The combination of physical activity and beautiful views of forests, mountains and bodies of water is what attracts me to rock climbing. Definitely not a rock climber, I am more a person who loves to climb rocks on occasion and practice with less than sufficient regularity at the local climbing gym. This I don’t mean with any disrespect to this rigorous, disciplined and mindful sport. It is just how I happen to be able to include this activity in my life, together with many other interests. Since I started to explore the world of rock climbing in 2008, Seneca Rocks in West Virginia, USA, is where I go when outdoor climbing calls me.
Located in Pendleton County, the town is reached through narrow and charming country roads that cut through the Appalachians.
The area where Seneca Rocks stand 900 feet above the North Fork River was purchased by the federal government in 1969 and is under the oversight of the USDA Forest Service, as part of the Monongahela National Forest.
The Forest Service maintains the Seneca Rocks Discovery Center, located right at the base of the Rocks at the intersection of Route 33 and Route 55 in West Virginia; a good place to start if you are visiting for the first time. Here is the Center looking particularly beautiful with the field in front of it covered in Queen Anne’s Lace.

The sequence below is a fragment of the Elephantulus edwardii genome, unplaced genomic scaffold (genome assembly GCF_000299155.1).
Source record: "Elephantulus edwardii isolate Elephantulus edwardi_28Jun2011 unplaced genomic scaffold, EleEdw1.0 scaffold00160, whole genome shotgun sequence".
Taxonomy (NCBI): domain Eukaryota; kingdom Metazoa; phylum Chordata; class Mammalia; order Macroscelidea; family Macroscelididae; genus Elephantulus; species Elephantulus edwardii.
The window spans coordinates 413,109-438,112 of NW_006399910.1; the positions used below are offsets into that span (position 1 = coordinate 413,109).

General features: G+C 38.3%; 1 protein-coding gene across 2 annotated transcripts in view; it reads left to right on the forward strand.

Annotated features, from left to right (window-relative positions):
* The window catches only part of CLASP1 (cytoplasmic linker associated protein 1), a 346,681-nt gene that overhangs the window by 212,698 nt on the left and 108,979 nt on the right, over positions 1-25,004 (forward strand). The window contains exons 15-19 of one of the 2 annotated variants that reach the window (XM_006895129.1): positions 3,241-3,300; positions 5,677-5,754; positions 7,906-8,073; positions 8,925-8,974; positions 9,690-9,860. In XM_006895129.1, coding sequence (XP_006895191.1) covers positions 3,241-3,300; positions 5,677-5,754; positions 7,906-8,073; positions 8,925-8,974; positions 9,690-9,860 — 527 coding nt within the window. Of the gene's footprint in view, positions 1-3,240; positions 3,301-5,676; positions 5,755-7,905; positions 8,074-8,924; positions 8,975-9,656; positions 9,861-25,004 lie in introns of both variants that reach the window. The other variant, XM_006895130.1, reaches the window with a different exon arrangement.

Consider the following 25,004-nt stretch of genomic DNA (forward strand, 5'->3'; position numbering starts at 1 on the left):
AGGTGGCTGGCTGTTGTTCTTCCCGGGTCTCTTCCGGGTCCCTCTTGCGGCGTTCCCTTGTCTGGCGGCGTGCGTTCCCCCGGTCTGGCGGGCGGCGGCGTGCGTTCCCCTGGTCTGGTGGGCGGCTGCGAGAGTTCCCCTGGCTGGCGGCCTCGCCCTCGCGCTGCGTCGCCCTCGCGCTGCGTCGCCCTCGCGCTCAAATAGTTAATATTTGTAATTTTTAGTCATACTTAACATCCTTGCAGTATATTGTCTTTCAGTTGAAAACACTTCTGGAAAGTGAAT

One of the things that have made me come back several times to Seneca Rocks is not a thing, is a group of people. The owners and guides at the Gendarme Store and Seneca Rocks Climbing School make for a really special group of people who I have trusted over and over in my learner’s ascents. Traditional multi-pitch climbing requires extra attention and mindfulness in addition to knowledge of the crag, and I have found these qualities in abundance here.
At the end of a climbing day, nothing is better than buying some cold beer from Harper’s Old Country Store and taking it upstairs to the Front Porch Restaurant to have with what tastes like the best homemade pizza ever.
It was so good to be back to Seneca over the last Labor Day weekend. I felt at home and welcome in its foggy mornings and steep trails and I enjoyed having my coffee while watching the rock profile against the clouds. Little has changed at Seneca since I was there first, several years ago, and although you can now get wi-fi at some of the local motels and cabins, the church parking lot 5 miles away on Route 33 is still the only place where there is cell phone service.
If you go, check these out:
For rock climbing guiding and instruction: Seneca Rocks Climbing School. Detailed information on each of the 450 routes and variations for climbing Seneca Rocks can be found in Seneca, The Climber’s Guide, by Tony Barnes. For information on the several other activities in the area such as biking, camping, horseback riding, caving and hiking, you can start at the Seneca Rocks Discovery Center.